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Mac OS X Lion Finder Windows

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In this chapter Robin Williams walks you through a number of short exercises to help you feel comfortable using Finder windows, which are a fundamental element of your Mac.
This chapter is from the book

This chapter is from the book

A Finder window is a basic, fundamental element of your Mac. When you open any folder or disk, including your hard disk, the Mac displays the contents of the folder in a Finder window. This chapter walks you through a number of short exercises so you'll feel comfortable using these windows.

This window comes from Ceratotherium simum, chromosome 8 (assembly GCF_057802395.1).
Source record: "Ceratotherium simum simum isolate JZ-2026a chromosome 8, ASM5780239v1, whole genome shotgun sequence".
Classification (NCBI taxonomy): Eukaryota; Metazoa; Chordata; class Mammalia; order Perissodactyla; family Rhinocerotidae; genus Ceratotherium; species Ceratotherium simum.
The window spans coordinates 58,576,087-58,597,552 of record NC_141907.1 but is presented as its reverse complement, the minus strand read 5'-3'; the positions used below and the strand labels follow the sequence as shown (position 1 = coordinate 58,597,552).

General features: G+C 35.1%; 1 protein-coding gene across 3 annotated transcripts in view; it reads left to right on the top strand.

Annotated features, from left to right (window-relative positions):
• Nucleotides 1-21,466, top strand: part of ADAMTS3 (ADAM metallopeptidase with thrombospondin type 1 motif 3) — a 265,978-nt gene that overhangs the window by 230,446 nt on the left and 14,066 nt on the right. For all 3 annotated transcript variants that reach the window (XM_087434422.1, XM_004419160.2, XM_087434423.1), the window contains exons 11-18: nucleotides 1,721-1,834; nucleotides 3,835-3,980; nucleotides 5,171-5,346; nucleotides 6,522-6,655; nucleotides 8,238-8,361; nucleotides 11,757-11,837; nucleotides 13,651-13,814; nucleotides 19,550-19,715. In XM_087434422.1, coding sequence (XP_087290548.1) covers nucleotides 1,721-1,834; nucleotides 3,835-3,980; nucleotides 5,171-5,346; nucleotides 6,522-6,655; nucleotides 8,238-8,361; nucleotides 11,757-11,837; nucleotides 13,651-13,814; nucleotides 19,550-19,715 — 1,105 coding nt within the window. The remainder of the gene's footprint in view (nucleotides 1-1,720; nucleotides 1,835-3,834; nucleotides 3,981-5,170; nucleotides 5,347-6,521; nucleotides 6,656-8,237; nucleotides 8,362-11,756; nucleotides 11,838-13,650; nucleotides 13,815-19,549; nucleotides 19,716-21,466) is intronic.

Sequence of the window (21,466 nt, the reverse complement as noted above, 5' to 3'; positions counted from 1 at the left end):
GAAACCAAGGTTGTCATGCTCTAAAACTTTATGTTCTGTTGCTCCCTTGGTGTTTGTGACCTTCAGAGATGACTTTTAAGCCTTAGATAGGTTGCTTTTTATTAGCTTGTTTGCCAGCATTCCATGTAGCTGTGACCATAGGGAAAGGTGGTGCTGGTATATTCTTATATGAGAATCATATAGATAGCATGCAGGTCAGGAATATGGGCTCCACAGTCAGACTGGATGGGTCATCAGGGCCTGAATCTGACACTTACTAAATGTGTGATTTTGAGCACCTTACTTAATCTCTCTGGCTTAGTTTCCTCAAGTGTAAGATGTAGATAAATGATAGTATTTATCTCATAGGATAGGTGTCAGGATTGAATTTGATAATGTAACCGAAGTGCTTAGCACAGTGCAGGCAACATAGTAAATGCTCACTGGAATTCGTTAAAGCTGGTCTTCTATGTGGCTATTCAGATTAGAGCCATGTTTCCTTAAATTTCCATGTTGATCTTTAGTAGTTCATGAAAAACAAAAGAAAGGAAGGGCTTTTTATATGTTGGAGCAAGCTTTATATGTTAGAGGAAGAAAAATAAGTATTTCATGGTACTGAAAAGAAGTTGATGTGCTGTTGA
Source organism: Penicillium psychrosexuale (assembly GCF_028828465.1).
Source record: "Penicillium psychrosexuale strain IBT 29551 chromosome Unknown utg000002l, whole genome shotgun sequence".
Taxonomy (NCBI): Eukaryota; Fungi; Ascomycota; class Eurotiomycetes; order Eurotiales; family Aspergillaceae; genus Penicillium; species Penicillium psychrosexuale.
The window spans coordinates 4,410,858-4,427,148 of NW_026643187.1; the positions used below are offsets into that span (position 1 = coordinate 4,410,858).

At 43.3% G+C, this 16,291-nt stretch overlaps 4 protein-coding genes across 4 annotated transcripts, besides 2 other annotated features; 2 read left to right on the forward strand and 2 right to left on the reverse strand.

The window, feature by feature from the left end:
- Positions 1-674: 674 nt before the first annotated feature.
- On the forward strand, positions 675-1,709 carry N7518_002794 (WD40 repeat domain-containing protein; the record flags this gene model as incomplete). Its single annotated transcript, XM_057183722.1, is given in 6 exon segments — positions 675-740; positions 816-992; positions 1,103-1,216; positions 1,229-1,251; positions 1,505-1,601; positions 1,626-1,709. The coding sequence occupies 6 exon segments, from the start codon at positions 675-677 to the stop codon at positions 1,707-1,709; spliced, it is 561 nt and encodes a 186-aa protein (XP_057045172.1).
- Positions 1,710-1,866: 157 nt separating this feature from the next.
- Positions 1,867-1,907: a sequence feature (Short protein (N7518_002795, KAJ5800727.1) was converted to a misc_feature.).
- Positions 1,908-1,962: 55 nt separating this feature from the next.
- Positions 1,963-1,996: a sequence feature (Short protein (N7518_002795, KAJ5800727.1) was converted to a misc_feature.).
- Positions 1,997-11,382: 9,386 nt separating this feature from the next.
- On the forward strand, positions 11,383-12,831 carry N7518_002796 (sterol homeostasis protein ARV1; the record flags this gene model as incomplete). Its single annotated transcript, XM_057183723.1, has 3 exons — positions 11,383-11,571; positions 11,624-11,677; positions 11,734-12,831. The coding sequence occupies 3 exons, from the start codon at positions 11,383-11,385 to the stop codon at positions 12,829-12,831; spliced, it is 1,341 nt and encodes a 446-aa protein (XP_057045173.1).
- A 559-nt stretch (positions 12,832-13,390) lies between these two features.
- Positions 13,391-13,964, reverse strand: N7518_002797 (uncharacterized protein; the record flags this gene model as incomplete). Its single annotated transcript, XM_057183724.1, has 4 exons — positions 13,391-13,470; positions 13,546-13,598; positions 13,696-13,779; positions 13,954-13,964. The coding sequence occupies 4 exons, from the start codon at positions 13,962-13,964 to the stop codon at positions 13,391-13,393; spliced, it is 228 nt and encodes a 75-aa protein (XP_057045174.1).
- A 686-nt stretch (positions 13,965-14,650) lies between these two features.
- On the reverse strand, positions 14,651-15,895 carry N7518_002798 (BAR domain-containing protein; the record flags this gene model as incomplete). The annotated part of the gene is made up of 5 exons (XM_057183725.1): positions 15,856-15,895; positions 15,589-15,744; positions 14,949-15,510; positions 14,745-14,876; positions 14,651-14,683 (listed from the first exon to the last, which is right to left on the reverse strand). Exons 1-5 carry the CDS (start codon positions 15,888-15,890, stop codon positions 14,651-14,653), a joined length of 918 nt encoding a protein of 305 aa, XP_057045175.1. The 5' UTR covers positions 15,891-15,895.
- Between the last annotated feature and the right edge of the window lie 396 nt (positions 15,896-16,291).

I assume you did the exercises in Chapter 2 so that you know how to click, press, press-and-drag, and maybe even Option-drag!

The basic window

Below you see a Finder window, sometimes called a Desktop window, the kind you'll see when you open a folder or disk on the Desktop.

Later you'll work with a document window, the kind you'll see when you are using an application in which you create your work. The two types of windows are similar, but Finder windows have a few specific features.

You can tell this is a Finder window because when you click on it, the menu bar across the top of the monitor, just to the right of the apple, shows the word "Finder." The Finder is the software that runs the Desktop, so all of the windows on the Desktop are considered Finder windows. Don't let that confuse you—just think of the Desktop and the Finder as the same thing, for all practical purposes.

The items inside a Finder window might be shown as icons, as a list, or in columns, as explained on the following pages.

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